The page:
“I feel very strongly about meditation.” with Beau Henderson & Alka Dhillon

I feel very strongly about meditation. It is the foundation of my life. My bedrock. If every child, every teenager, every young adult, every adult, every organization were taught to meditate in a way that they could feel comfortable doing every day — it would be a movement that would change the world. Literally. As […]

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I feel very strongly about meditation. It is the foundation of my life. My bedrock. If every child, every teenager, every young adult, every adult, every organization were taught to meditate in a way that they could feel comfortable doing every day — it would be a movement that would change the world. Literally.

As a part of my series about the “5 Things Anyone Can Do To Optimize Their Mental Wellness” I had the pleasure of interviewing Alka Dhillon. Alka is the founder and Chief Executive Officer (CEO) of TechnaLink, Inc., one of the leading technology companies in the Washington Metropolitan area. She is a Conscious Leadership Expert and an International Speaker. In addition to her responsibilities as CEO of TechnaLink, Ms. Dhillon uses her passion for technology as platform to give back. She is a keynote speaker to various organizations and corporations globally at their conferences on Entrepreneurship, Leadership, and STEM. Ms. Dhillon is actively involved in the Network for Teaching Entrepreneurship (NFTE) and serves as a board member. Ms. Dhillon’s book, The OM Factor, has received the Bronze Medal from Axiom Business Book Awards as one of the Best Business Books of 2016 in North America. She’s earned multiple honors, including the Top 100 Women leaders in STEM award and the Global Technology and innovation leaders award of the decade presented by the Women’s Economic Forum. She holds B.A. degrees in Economics and Spanish from the University of Virginia. She contributes to The Huffington Post, Today.com and NBC Universal, and she blogs at AlkaDhillon.com.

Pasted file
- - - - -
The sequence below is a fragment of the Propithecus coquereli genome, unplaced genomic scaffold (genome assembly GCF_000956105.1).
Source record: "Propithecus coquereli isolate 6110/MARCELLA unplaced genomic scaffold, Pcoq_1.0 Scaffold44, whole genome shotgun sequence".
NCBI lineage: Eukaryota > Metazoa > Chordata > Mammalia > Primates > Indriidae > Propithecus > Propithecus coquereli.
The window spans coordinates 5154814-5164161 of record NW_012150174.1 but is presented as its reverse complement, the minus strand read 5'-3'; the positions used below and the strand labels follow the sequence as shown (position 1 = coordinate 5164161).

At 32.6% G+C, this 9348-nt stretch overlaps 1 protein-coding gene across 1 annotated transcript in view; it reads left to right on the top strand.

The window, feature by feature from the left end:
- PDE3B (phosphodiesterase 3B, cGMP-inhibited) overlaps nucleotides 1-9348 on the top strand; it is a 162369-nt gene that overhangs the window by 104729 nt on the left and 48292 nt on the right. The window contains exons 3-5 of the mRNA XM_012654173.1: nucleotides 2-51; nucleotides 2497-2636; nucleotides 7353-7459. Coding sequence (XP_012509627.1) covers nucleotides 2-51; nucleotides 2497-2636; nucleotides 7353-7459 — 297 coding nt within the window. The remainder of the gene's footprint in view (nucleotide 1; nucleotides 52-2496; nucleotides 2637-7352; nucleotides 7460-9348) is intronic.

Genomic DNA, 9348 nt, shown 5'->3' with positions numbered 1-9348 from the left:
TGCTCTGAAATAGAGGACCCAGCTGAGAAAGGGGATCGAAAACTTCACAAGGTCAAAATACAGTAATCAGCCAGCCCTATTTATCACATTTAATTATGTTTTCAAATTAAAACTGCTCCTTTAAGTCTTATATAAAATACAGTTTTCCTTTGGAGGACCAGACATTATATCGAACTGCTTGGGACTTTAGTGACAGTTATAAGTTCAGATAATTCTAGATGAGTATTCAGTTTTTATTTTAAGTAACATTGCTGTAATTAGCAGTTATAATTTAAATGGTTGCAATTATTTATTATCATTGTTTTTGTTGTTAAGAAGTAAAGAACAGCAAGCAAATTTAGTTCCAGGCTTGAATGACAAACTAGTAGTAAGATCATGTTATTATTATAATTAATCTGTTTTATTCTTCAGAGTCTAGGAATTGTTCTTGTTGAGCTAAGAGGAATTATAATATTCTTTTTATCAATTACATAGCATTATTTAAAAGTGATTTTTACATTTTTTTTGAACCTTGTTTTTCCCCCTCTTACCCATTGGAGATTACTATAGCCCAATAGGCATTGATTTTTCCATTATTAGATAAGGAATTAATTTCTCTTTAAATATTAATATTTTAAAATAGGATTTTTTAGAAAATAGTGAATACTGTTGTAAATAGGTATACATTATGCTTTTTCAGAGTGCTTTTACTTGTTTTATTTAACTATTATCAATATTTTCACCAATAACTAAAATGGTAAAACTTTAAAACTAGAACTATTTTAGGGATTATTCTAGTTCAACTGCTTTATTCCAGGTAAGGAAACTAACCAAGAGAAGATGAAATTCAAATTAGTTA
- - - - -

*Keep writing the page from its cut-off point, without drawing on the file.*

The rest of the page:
Thank you so much for doing this with us, Alka! Our readers would love to “get to know you” a bit better. Can you share with us the backstory about what brought you to your specific career path?

Plato’s quote “Necessity is the mother of invention,” pretty much sums up what brought me into the IT Solutions and Services world. I was 23 years old working for Baxter Healthcare in Chicago selling heart pumps to hospitals when I realized that it wasn’t the right fit for me. I quit my job without having another one and came back home. I happened to meet a woman at a networking event that was a headhunter and she pitched me on the idea of working for an IT staffing company. My first question to her was, “How much money can I make in my first year?” She replied, “Well, that’s up to you…the potential is limitless.” That was all I needed to hear. IT was booming in the mid 90’s. If you wanted to make money quickly and were business savvy, this was the industry for you.